Measuring FLOPS


I want to measure Pure FLOPS and used the code below (16 statements with1 add+mul is fastest). I get 220 GIGAFLOPS meaning 64% of Peak perf.
On a usual CPU I get with such a simple code almost100% peak perf.!
What is wrong ?:

global void Kernel( int nx, int tend, float* f1)
// number of threads
int num_threads = blockDim.x;

// Thread index 
int tx = threadIdx.x;

// Block index x
int bx = blockIdx.x;

// x-Index 
int x = tx +  bx*num_threads;

// Block index y = y-Index 
int y =  blockIdx.y;

int k = nx*y + x;
int l,o;

float tmp0=0;
float tmp1=0;
float tmp2=0;
float tmp3=0;
float tmp4=0;
float tmp5=0;
float tmp6=0;
float tmp7=0;
float tmp8=0;
float tmp9=0;
float tmp10=0;
float tmp11=0;
float tmp12=0;
float tmp13=0;
float tmp14=0;
float tmp15=0;
//float tmp16=0;
//float tmp17=0;
//float tmp18=0;
//float tmp19=0;
//float tmp20=0;
//float tmp21=0;
//float tmp22=0;
//float tmp23=0;
//float tmp24=0;
//float tmp25=0;
//float tmp26=0;
//float tmp27=0;
//float tmp28=0;
//float tmp29=0;
//float tmp30=0;
//float tmp31=0;

float c0=1*0.01;
float c1=2*0.01;
float c2=3*0.01;
float c3=4*0.01;
float c4=5*0.01;
float c5=6*0.01;
float c6=7*0.01;
float c7=8*0.01;
float c8=9*0.01;
float c9=10*0.01;
float c10=11*0.01;
float c11=12*0.01;
float c12=13*0.01;
float c13=14*0.01;
float c14=15*0.01;
float c15=16*0.01;
//float c16=16*0.01;
//float c17=17*0.01;
//float c18=18*0.01;
//float c19=19*0.01;
//float c20=20*0.01;
//float c21=21*0.01;
//float c22=22*0.01;
//float c23=23*0.01;
//float c24=24*0.01;
//float c25=25*0.01;
//float c26=26*0.01;
//float c27=27*0.01;
//float c28=28*0.01;
//float c29=29*0.01;
//float c30=30*0.01;
//float c31=31*0.01;

for(l=0; l<tend ; l++){
	for(o=0; o<tend ; o++){
		tmp0 = tmp0*c0+c0;
		tmp1 = tmp1*c1+c1;
		tmp2 = tmp2*c2+c2;
		tmp3 = tmp3*c3+c3;
		tmp4 = tmp4*c4+c4;
		tmp5 = tmp5*c5+c5;
		tmp6 = tmp6*c6+c6;
		tmp7 = tmp7*c7+c7;
		tmp8 = tmp8*c8+c8;
		tmp9 = tmp9*c9+c9;
		tmp10 = tmp10*c10+c10;
		tmp11 = tmp11*c11+c11;
		tmp12 = tmp12*c12+c12;
		tmp13 = tmp13*c13+c13;
		tmp14 = tmp14*c14+c14;
		tmp15 = tmp15*c15+c15;
		//tmp16 = tmp16*c16+c16;
		//tmp17 = tmp17*c17+c17;
		//tmp18 = tmp18*c18+c18;
		//tmp19 = tmp19*c19+c19;
		//tmp20 = tmp20*c20+c20;
		//tmp21 = tmp21*c21+c21;
		//tmp22 = tmp22*c22+c22;
		//tmp23 = tmp23*c23+c23;
		//tmp24 = tmp24*c24+c24;
		//tmp25 = tmp25*c25+c25;
		//tmp26 = tmp26*c26+c26;
		//tmp27 = tmp27*c27+c27;
		//tmp28 = tmp28*c28+c28;
		//tmp29 = tmp29*c29+c29;
		//tmp30 = tmp30*c30+c30;
		//tmp31 = tmp31*c31+c31;

f1[k]= tmp0+tmp1+tmp2+tmp3+tmp4+tmp5+tmp6+tmp7+
	   tmp8+tmp9+tmp10+tmp11+tmp12+tmp13+tmp14+tmp15; //+

main function:


Kernel<<< grid, threads >>> ( nx, tend, f0);

//printf("Processing time: %f (ms)\n", cutGetTimerValue(timer));
ftime = cutGetTimerValue(timer);
ftime /= 1000.0;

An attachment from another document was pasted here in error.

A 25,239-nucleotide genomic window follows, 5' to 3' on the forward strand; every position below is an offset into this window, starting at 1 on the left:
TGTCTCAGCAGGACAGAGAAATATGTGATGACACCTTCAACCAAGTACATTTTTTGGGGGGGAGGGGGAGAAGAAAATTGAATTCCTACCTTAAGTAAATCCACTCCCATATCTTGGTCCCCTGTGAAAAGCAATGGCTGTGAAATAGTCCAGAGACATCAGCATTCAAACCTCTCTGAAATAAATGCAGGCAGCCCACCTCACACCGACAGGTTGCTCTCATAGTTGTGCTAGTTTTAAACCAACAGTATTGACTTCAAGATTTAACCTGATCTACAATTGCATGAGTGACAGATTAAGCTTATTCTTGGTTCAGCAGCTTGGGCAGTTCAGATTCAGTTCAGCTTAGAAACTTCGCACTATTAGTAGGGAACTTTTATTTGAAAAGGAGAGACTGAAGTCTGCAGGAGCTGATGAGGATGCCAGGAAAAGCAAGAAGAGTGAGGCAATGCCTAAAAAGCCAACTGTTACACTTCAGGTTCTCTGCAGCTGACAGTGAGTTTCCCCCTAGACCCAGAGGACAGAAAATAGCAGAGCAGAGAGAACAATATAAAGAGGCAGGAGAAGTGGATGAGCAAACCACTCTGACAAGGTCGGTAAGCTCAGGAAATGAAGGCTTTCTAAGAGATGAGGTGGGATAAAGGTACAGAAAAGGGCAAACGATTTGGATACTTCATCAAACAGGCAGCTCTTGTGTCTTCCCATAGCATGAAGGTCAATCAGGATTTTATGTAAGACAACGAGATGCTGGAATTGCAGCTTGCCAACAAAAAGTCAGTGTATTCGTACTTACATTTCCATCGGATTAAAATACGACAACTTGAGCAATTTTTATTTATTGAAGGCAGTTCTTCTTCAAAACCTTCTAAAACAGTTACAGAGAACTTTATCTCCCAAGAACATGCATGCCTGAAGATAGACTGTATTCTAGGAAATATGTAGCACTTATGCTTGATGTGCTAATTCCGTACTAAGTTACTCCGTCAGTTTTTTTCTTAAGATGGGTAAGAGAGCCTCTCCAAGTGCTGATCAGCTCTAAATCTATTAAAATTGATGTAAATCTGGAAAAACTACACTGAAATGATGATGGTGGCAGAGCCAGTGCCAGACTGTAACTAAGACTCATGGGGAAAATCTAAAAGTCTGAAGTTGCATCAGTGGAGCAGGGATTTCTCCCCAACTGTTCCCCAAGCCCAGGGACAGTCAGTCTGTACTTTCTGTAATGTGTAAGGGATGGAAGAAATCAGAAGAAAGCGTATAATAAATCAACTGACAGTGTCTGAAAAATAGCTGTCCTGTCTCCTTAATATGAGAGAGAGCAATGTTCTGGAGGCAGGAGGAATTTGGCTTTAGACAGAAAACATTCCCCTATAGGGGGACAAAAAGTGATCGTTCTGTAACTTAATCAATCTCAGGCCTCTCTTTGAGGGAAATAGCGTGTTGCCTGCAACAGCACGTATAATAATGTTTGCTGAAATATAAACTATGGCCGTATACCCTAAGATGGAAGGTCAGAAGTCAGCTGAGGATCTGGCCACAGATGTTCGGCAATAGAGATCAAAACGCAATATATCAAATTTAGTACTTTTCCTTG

flops = pow(1.0*tend,2.0)*(2*16.0*nx*ny) / (1.0E9*ftime);
printf("Processing time: %f sec\n", ftime);
printf("GigaFlops: %f\n", flops);


You have too many local variables. I suppose that the part from them is placed in the device memory. Try to reduce amount of local variables and use shared memory.

Looks like you have much more than 10 registers, which is a must for 100% occupancy. Try using the CUDA profiler to check you occupancy. If it is 0.66, you have your answer.



  • I reduced the amount of local variables
  • I shifted variables to shared memory

but I can not get more than 220 GFLOPS …

Is there a code snippet somewhere showing that it is possible to reach

Thank you for your help!

I’m not sure occupancy is the problem (above some minimum value, I’d guess a warp, more threads helps if you have to access global memory or you have read-after-write dependencies). How many threads do you have per block?

Also, putting variables into shared memory vs registers would slow things down a bit since now you have assembly instructions to load/store from shared mem.


I tried a lot of combinations

  • not shared memory at all and using 1/4/8 local variables
  • shared memory for local variables 8/16/32
  • number of threads ranging from 64/128/192/256

But it was not possible for me to surpass 220 GIGAFLOP …

Just to mention:
I Find CUDA fantastic and I have implemented Lattice-Boltzmann simulator (Fluid mechanis) on it. I can exlore the memory bandwidth up to 40GB/sec, which is a very good value resulting in incredible high update rates. But I want to computed some tables who give the exploitation of hardware in percent, where as basis I want to use achievable (not theoretical) values. For simple memory copy I was able to get 72 GB/sec, which is a good vaue. But with the peak perf. I think more should be possible …

when doing



Kernel<<< grid, threads >>> ( nx, tend, f0);


if (assuming) … does not call into the runtime, you start

the timer, before your very first call into the runtime.

Since the runtime initializes itself when called, you’re timing a lot

of stuff you’re not interested in

try the cudaConfigureCall, cudaSetupArgument and cudaLaunch

routines and start the timer before the cudaLaunch.

For even better results, use the driver API in stead of the runtime API.

When I did my bandwidth testing benchmarks, I found that using the GPU time returned by the profiler is, in the case of smaller kernels, much shorter than the time recorded using the cutEndTimer - cutStartTimer. When timing my code I have a script that reads the values directly from the cuda_profiler.txt, and I kind of stopped using timers in the code. How about using those values, still 220GFlops ?

I know it’s about 2 1/2 years later, but do you still have the complete code you posted? If you do, could you e-mail it to me? I’m using a 320MB nVIDIA 8800GTS, and unless I’m counting FLOPS wrong, I’m stuck at about 4 GFLOPS. Your code might show me how to get past that. Thanks.